Joe Kennedy and the perils of media hubris

22 December 2019

6:26 AM

22 December 2019

6:26 AM

‘Dear Ellie and James,’ said Rep. Joe Kennedy in his remarks to the House of Representatives as he voted to impeach Donald Trump, ‘this is a moment you’ll read about in your history books.’ Kennedy’s children will leave school in less than 20 years. Is 9/11 in the ‘history’ books?

The young Kennedy — a handsome but slightly goofy looking man — was struggling and straining to convey gravitas. He closed his eyes. He paaaaaaaused. His pitch rose up at the beginning of a sentence and went down as he finished it. Frankly, it was a farcical display of posturing; a botched performance that made Nicolas Cage in The Wicker Man look like Daniel Day-Lewis in There Will Be Blood.

Of course, only an idiot could sincerely believe that Donald Trump has been entirely honest about his Ukrainian adventures. Using his power for selfish reasons? My Donald? My Don Don? This is like feigning surprise if Andy Dick is arrested for indecent exposure.

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Trump’s more reasonable admirers tend to excuse his lies and bullying on the assumption that they are in the service of the American people but it has become depressingly obvious that they are often in the service of the Trump family itself. Granted, Hunter Biden’s dealings with Burisma Holdings reeked of nepotism, but Trump could hardly have a sincere objection to that given the prominence in his administration of his glassy-eyed daughter and preposterous son-in-law. Granted, I can believe that it had less to do with a calculated desire to harm the Biden campaign than with Trump’s bitterness over his treatment by his opponents and his desire to respond in kind but that is a limp excuse.

The strange thing is the Democrats getting so pompous about high-minded proceduralism. The previous Republican president escaped impeachment despite beginning two disastrous wars, the latter of which was promoted on a bogus pretext, and establishing a worldwide system of torture. His Democratic successor appears to have joined him in deliberate and systematic lying to the American people about prospects for the war in Afghanistan, as recent Washington Post articles — which, as someone who has been critical of that paper, I must admit provide a masterclass in diligent investigative journalism — have exhaustively revealed. When the futile deaths of thousands of American troops and tens of thousands of foreign civilians are business as usual but thuggish diplomatic opportunism is a shocking betrayal of the ‘sacred office’ of the American presidency it is hard to swallow Democratic sermonizing.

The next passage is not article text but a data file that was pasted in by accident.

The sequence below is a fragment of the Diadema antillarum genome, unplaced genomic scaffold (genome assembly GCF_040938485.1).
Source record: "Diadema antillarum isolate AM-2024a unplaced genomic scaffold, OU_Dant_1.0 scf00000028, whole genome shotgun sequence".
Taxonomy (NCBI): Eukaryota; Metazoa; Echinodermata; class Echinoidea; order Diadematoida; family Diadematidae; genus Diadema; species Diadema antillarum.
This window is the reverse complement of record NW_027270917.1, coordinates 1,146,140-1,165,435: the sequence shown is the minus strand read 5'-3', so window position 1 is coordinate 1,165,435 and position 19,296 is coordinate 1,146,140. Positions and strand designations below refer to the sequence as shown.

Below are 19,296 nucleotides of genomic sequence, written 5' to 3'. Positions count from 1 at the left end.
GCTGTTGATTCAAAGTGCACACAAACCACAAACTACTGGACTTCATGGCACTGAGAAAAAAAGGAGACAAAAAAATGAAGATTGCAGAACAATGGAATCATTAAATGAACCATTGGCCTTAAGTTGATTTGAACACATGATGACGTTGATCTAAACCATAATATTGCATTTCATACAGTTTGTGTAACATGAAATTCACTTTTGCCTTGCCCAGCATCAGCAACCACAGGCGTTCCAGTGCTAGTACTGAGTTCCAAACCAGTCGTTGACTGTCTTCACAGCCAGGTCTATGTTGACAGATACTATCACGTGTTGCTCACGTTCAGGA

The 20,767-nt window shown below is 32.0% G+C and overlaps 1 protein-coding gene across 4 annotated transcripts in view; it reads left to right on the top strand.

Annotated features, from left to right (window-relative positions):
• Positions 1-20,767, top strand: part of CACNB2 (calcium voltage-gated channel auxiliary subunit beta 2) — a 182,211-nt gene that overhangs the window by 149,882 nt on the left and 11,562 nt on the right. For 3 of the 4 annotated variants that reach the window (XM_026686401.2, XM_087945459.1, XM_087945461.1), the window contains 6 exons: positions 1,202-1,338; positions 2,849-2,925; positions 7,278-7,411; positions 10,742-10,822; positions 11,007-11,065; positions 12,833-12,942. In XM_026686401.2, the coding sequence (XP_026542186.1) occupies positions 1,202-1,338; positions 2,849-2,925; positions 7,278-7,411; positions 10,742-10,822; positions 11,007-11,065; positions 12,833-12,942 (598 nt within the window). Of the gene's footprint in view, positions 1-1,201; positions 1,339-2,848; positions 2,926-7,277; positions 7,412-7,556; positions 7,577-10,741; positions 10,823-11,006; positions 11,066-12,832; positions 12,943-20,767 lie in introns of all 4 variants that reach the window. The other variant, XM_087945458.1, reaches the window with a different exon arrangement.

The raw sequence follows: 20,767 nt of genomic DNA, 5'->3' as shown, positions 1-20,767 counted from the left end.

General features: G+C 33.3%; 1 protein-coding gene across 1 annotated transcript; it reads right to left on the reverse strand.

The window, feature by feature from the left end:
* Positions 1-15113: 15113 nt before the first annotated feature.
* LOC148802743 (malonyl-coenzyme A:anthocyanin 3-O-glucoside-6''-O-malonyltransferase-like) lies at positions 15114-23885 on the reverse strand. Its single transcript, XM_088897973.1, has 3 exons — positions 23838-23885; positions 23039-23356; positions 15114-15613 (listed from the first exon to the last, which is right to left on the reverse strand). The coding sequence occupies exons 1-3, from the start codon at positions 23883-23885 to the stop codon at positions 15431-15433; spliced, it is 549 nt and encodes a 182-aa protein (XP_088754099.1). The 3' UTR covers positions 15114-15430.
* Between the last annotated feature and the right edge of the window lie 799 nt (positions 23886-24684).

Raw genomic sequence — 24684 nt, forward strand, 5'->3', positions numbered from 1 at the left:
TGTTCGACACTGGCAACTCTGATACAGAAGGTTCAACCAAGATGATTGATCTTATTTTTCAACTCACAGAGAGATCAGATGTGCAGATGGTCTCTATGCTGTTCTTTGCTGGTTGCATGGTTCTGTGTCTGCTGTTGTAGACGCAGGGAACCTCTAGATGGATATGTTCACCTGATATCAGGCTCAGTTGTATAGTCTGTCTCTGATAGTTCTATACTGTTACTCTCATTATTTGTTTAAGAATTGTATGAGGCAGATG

Of course, the existence of bigger sins does not make a smaller sin less sinful. That President Bush and President Obama faced no repercussions for the awful things that happened under their administrations does not mean President Trump is entitled to avoid the consequences of things that happen under his. But Americans will be entitled to ask themselves, if the impeachment attempt succeeds, what kind of system enables Bush and excludes Trump. A child complaining that he is being punished for less serious misbehaviour than his classmates have displayed does not excuse himself but he does raise serious questions about classroom management.

This, though, is not really what will divide Americans. Americans will be divided less by sincere beliefs about Trump’s alleged unconstitutional behaviour than by their membership of different ideological tribes. ‘Tribalism’ is the kind of word that people like to fling around to seem smart — ‘I’m not on the left or the right, now will you go on a date with me?’ — but it is worth thinking about what it means in this context. As Professor Adrian Vermeule has mordantly observed, Americans share so little politically that no one can even agree whether Trump has actually been impeached or not. Proceduralism works when people share a common allegiance to system of principles and norms. Americans have no such constitutional consensus, and the inability of their founding documents to protect their different sacred values related to marriage, abortion, immigration and numerous other matters has degraded its transcendent status in the public sphere. Republicans know that Democrats would not be waxing lyrical about the justice of impeachment if a Democrat happened to be in power, and Democrats know that Republicans would be wiping their eyes as they discussed the president’s transgressions against the ‘sacred office’ in such a world.

Joe Kennedy’s great-uncle, of course, was a president in an age where that office had a grand kind of mystique. Then Americans found that John F. Kennedy had been using that office to sneak prostitutes into the White House, and the sheen on the Resolute desk has been fading ever since. Special K can chirp his wholesome platitudes all he wants but his West Wing earnestness will only please the choir.

So, where does this leave the United States? With a president who is undoubtedly too reckless and self-interested to be a suitable candidate for office, but with politicians who have been so swollen with managerial and media hubris as to make the unsuitable seem acceptable. Hillary Clinton lost by neglecting issues that matter to Americans and focusing on the character of Donald Trump and it is still all that the Democrats have.

See the full story of Joe Kennedy and the perils of media hubris on Spectator USA.

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